- 2015 Federal Election
Spirit burning bright for Kerr residents
He’s among the burned-out tenants of the Kerr Apartments, but rather than worry about where he’s going to live, Dave Sprague has been concentrating on his neighbours.
As the residents’ representative on a committee responding to the challenges posed by their displacement, he’s been helping others find housing first.
“I’ve been working with all the different groups and trying to get everyone else a place,” he says. “When I finally get people in places, I’ll be able to settle down.”
Sprague has been compiling and updating lists of prospective rental units, and appealing for others to make space available. In some cases, he’s happy to note, landlords have offered reduced rents — dropping the price, say, from $750 to $550.
“It’s been a hard couple of weeks, but the community support that has come through to us is overwhelming,” he says.
Sprague lived on the second floor, in apartment 204, with a roommate who wasn’t home the night of the fire. He was just starting to doze off when the alarm sounded — if he had been asleep, he figures, he probably wouldn’t have heard it.
Thinking at first it was a false alarm, like so many over the last six months, he peeked down the stairs and saw smoke. He rushed to find his cats, but frightened by the alarm, they hid.
“I searched all over. I was tearing things apart looking for them. My one cat used to hide under the blankets, but I couldn’t find them,” he says.
He was forced to leave them behind. When he saw flames coming out the roof, he knew the building would be lost.
But out of the tragedy soon came the community’s embrace.
“I can’t thank people enough for coming out the night of the fire to aid us,” he says.
From Oso Negro for making coffee in the wee hours, to Mayor John Dooley for spending much of the morning with them, to Wait’s News for providing sandwiches. And everyone who brought blankets to the Capitol Theatre where residents sheltered.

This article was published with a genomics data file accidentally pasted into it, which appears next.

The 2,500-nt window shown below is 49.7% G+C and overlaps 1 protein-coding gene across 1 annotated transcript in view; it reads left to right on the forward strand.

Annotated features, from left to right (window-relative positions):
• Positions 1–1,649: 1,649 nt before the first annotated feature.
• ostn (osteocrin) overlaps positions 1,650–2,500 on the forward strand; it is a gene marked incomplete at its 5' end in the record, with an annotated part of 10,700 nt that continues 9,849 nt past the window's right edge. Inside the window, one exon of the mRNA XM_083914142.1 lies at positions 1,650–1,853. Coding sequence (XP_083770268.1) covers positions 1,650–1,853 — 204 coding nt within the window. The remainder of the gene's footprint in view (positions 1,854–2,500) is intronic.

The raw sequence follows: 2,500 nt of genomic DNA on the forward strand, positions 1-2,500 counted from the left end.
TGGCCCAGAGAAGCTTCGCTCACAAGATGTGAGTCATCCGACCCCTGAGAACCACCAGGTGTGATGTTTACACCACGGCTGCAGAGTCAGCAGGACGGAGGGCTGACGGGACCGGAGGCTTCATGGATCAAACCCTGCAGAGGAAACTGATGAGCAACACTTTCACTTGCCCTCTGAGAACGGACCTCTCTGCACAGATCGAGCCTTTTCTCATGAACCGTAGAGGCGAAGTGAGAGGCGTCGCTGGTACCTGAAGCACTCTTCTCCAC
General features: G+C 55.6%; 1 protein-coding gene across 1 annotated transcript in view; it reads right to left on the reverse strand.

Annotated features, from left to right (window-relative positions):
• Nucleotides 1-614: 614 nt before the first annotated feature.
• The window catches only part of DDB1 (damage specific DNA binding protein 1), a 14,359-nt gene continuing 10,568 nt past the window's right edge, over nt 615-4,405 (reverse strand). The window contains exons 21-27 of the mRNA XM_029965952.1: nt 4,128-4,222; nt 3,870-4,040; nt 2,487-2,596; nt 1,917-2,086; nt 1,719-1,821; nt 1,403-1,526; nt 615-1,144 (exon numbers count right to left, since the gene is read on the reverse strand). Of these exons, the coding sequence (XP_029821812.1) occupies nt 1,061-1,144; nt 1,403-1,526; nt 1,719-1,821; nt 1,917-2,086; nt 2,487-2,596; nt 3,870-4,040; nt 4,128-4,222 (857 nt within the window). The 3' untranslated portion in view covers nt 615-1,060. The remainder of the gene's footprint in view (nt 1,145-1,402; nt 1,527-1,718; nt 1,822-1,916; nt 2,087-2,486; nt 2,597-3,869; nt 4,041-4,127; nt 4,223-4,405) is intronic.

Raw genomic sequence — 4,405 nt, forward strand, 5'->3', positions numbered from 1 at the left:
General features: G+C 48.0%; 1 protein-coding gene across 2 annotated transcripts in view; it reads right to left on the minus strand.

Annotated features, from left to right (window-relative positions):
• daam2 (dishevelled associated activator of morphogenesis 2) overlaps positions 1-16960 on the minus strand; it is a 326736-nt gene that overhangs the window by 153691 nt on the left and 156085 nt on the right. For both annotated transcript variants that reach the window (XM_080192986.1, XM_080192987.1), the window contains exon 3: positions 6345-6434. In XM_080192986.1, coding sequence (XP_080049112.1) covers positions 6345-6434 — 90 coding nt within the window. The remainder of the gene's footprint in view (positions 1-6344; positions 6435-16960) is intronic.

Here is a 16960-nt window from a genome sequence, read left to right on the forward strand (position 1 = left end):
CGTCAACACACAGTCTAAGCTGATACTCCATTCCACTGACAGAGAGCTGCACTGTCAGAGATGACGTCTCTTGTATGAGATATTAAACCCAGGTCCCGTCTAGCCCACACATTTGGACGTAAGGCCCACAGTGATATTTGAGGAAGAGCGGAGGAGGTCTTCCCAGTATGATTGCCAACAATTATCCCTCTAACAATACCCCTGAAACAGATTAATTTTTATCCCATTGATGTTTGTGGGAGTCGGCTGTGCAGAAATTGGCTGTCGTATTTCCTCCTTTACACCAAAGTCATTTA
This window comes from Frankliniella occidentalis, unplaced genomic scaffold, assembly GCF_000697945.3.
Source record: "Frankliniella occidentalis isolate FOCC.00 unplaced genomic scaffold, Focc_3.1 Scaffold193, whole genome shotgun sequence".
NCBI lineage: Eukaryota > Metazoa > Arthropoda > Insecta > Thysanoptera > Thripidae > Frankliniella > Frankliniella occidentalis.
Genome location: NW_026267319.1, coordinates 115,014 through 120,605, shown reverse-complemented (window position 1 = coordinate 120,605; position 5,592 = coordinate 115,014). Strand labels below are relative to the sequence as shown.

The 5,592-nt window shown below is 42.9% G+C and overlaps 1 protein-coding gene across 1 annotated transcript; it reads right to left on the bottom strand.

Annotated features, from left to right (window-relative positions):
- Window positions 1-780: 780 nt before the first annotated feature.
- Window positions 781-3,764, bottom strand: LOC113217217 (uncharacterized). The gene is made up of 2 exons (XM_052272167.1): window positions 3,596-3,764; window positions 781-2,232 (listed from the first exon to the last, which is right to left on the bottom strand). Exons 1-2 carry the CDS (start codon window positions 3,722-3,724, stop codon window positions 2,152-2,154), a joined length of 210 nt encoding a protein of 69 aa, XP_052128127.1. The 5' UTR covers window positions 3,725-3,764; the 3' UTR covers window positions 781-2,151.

“It’s unbelievable how the community came together,” Sprague says.
During the donation drive that weekend, he helped unload the U-Haul truck crammed with clothes and goods at the old Movie Gallery location.
“I started crying, it was so overwhelming,” he says. “Such a beautiful experience to watch all the stuff come in. Mounds of it. It was so heartfelt. All these people giving their time, their help, their support. I can’t describe it.”
He hasn’t been back in the building yet to see what might be salvageable from his apartment, because he didn’t have transportation or a place to store whatever he could recover.
But while some of his property might have survived, he can’t get back his two most precious things — his pets.
“That was the hardest thing for me to go through,” he says. “That was devastating.”
A police officer discovered the cats curled up on the floor together. Nelson Animal Hospital has agreed to cremate their remains and give Sprague their ashes.
“I didn’t want to see them. I want to remember them the way they were. My one cat used to jump up and hang off the doorknob trying to open it,” he says.
Since then, a friend has given him a 2½ month old kitten, while a woman who got a kitten from him when his cat gave birth has returned it.
“I get one of the babies back. She’s about six months. I took one to the SPCA because right now I don’t have a place to keep it. They said they would help us out until we got situated.”
While some residents have left town — a woman with four children found a trailer in Castlegar and others have gone back to Ontario or Quebec — Sprague is staying put.
“I love this city,” he says. “This city showed me its true colours. It was phenomenal.”
While he doesn’t yet know where he’ll live after the end of the month, he’s not too concerned about that.
“It’s not about me right now. I can couch surf — I’ve done that before. I’ve had people offer me space to stay, but I’d like to get a permanent place where I can rebuild.”
He’s currently at the Villa Motel, but was planning to look at a trailer in Rosemont this week.